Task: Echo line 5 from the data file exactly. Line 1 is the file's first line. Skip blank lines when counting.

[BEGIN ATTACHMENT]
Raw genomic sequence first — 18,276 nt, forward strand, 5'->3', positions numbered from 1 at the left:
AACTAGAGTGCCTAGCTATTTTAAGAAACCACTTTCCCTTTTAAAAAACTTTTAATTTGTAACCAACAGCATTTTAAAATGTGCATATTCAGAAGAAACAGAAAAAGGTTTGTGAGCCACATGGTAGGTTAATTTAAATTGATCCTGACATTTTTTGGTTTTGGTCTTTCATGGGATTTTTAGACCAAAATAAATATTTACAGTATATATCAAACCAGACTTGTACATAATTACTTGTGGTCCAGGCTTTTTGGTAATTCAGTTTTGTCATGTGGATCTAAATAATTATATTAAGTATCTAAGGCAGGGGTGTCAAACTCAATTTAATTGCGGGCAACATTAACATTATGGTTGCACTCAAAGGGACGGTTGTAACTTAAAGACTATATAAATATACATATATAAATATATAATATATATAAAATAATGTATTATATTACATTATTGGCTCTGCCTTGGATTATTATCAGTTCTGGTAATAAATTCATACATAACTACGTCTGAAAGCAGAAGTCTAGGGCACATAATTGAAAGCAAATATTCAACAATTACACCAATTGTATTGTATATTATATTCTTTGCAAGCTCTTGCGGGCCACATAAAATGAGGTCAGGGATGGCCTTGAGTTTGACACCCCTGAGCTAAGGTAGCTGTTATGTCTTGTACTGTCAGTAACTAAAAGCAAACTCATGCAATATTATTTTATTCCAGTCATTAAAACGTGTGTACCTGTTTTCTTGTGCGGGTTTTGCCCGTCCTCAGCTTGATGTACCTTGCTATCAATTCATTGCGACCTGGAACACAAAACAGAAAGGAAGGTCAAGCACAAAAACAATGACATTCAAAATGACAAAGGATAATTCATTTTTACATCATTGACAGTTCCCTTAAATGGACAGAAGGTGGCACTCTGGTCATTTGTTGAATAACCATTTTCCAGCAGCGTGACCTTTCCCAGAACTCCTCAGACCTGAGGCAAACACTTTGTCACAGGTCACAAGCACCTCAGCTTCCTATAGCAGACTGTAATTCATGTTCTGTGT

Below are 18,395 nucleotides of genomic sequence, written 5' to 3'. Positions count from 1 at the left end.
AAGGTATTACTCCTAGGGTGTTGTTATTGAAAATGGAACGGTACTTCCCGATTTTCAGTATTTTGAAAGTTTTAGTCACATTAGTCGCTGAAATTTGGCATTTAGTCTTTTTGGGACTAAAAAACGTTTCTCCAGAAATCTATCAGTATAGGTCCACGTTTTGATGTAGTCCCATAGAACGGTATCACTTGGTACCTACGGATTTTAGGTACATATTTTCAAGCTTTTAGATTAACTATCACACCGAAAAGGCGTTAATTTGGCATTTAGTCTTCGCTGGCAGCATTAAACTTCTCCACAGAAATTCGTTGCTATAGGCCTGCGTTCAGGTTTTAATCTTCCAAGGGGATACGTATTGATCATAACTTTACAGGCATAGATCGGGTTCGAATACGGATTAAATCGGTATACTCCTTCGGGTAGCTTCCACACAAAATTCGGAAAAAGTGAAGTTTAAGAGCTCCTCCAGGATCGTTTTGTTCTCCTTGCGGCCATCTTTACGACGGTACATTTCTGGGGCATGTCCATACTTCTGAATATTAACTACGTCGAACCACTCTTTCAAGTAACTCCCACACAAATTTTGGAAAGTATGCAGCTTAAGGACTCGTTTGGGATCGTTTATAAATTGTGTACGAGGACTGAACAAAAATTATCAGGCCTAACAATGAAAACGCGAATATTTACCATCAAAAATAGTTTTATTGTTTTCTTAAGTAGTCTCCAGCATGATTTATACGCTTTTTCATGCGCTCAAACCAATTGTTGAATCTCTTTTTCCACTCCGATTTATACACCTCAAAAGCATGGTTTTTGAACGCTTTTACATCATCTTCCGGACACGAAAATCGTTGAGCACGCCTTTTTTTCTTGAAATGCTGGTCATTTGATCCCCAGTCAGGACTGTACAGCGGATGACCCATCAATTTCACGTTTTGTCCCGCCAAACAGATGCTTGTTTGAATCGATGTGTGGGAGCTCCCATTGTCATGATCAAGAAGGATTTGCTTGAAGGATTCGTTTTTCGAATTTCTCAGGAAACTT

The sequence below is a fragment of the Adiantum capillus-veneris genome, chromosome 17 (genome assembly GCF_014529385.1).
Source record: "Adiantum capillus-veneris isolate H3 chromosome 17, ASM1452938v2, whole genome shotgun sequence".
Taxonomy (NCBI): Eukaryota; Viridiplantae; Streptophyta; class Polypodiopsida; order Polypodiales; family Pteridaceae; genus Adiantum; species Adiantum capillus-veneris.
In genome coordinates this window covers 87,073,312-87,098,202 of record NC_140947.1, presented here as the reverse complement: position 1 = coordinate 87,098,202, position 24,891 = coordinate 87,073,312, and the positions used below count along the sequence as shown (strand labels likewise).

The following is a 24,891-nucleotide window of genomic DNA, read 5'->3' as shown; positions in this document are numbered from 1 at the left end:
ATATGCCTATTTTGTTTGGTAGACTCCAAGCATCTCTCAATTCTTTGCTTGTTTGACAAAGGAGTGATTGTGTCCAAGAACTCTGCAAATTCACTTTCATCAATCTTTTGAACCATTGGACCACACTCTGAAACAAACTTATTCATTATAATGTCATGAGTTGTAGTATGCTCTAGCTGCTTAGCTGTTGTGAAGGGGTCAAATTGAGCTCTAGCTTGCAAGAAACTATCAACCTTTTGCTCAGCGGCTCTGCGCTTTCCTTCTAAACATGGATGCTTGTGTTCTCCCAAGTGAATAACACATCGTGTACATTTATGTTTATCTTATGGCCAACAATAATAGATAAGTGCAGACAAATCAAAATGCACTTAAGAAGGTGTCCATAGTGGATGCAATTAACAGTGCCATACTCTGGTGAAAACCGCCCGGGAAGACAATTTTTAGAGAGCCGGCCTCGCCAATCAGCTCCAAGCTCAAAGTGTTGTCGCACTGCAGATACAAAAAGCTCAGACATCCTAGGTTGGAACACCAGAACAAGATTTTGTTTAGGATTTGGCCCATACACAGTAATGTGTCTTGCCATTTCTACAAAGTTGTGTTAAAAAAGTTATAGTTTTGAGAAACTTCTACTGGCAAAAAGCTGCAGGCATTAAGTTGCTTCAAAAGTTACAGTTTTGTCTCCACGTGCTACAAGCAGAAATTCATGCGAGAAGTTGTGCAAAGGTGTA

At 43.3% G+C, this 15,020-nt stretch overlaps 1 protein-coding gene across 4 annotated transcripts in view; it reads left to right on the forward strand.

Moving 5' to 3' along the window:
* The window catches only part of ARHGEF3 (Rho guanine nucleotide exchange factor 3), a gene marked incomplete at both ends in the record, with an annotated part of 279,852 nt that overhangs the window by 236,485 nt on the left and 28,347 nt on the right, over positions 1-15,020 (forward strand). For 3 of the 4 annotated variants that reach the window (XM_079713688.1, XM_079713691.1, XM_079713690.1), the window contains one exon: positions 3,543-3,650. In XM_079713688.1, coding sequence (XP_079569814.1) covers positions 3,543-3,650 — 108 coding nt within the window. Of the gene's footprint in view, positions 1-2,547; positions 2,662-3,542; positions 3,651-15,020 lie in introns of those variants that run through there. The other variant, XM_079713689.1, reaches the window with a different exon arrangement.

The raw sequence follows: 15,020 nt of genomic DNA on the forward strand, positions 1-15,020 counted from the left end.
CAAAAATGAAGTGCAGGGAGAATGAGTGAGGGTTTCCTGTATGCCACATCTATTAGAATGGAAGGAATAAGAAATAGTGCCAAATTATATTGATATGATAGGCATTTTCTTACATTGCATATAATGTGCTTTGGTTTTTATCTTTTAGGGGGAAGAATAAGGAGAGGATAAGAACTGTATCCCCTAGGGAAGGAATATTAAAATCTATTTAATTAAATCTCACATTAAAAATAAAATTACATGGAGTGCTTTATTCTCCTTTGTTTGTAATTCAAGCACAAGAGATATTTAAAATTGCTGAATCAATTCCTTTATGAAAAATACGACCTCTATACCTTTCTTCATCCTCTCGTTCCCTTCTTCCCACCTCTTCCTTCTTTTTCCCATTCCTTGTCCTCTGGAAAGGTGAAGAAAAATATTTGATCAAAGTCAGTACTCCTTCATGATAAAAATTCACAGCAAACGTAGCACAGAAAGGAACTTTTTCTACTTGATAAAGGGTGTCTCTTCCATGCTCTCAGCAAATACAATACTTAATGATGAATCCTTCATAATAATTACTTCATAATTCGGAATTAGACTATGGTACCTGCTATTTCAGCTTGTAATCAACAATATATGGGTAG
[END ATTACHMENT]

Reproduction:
The sequence below is a fragment of the Adiantum capillus-veneris genome, chromosome 17 (genome assembly GCF_014529385.1).